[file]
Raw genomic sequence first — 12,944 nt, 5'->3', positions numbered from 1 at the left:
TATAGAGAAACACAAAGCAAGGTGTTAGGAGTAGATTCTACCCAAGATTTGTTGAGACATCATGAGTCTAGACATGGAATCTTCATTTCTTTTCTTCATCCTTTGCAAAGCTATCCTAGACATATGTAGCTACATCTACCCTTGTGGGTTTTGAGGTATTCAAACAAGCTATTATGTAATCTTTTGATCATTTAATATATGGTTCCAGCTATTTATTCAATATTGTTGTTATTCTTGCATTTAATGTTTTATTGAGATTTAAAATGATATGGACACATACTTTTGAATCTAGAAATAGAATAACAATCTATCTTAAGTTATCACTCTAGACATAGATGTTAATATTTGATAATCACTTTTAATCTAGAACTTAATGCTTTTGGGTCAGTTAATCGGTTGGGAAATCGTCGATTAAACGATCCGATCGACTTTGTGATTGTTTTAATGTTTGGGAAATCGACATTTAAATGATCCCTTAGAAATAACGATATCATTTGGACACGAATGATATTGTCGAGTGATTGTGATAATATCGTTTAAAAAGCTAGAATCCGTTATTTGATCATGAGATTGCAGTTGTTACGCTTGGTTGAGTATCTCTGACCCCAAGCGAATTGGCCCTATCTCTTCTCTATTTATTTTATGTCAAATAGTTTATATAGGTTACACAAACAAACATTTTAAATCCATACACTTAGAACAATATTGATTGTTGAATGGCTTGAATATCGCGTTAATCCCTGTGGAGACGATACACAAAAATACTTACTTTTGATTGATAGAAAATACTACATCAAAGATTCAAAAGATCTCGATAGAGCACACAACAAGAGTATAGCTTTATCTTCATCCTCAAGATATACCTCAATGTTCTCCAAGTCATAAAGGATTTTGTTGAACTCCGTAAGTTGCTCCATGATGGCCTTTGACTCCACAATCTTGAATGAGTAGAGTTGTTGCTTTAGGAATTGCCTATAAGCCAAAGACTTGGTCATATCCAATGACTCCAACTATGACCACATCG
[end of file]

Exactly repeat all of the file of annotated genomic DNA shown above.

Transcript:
Raw genomic sequence first — 12,944 nt, 5'->3', positions numbered from 1 at the left:
TATAGAGAAACACAAAGCAAGGTGTTAGGAGTAGATTCTACCCAAGATTTGTTGAGACATCATGAGTCTAGACATGGAATCTTCATTTCTTTTCTTCATCCTTTGCAAAGCTATCCTAGACATATGTAGCTACATCTACCCTTGTGGGTTTTGAGGTATTCAAACAAGCTATTATGTAATCTTTTGATCATTTAATATATGGTTCCAGCTATTTATTCAATATTGTTGTTATTCTTGCATTTAATGTTTTATTGAGATTTAAAATGATATGGACACATACTTTTGAATCTAGAAATAGAATAACAATCTATCTTAAGTTATCACTCTAGACATAGATGTTAATATTTGATAATCACTTTTAATCTAGAACTTAATGCTTTTGGGTCAGTTAATCGGTTGGGAAATCGTCGATTAAACGATCCGATCGACTTTGTGATTGTTTTAATGTTTGGGAAATCGACATTTAAATGATCCCTTAGAAATAACGATATCATTTGGACACGAATGATATTGTCGAGTGATTGTGATAATATCGTTTAAAAAGCTAGAATCCGTTATTTGATCATGAGATTGCAGTTGTTACGCTTGGTTGAGTATCTCTGACCCCAAGCGAATTGGCCCTATCTCTTCTCTATTTATTTTATGTCAAATAGTTTATATAGGTTACACAAACAAACATTTTAAATCCATACACTTAGAACAATATTGATTGTTGAATGGCTTGAATATCGCGTTAATCCCTGTGGAGACGATACACAAAAATACTTACTTTTGATTGATAGAAAATACTACATCAAAGATTCAAAAGATCTCGATAGAGCACACAACAAGAGTATAGCTTTATCTTCATCCTCAAGATATACCTCAATGTTCTCCAAGTCATAAAGGATTTTGTTGAACTCCGTAAGTTGCTCCATGATGGCCTTTGACTCCACAATCTTGAATGAGTAGAGTTGTTGCTTTAGGAATTGCCTATAAGCCAAAGACTTGGTCATATCCAATGACTCCAACTATGACCACATCG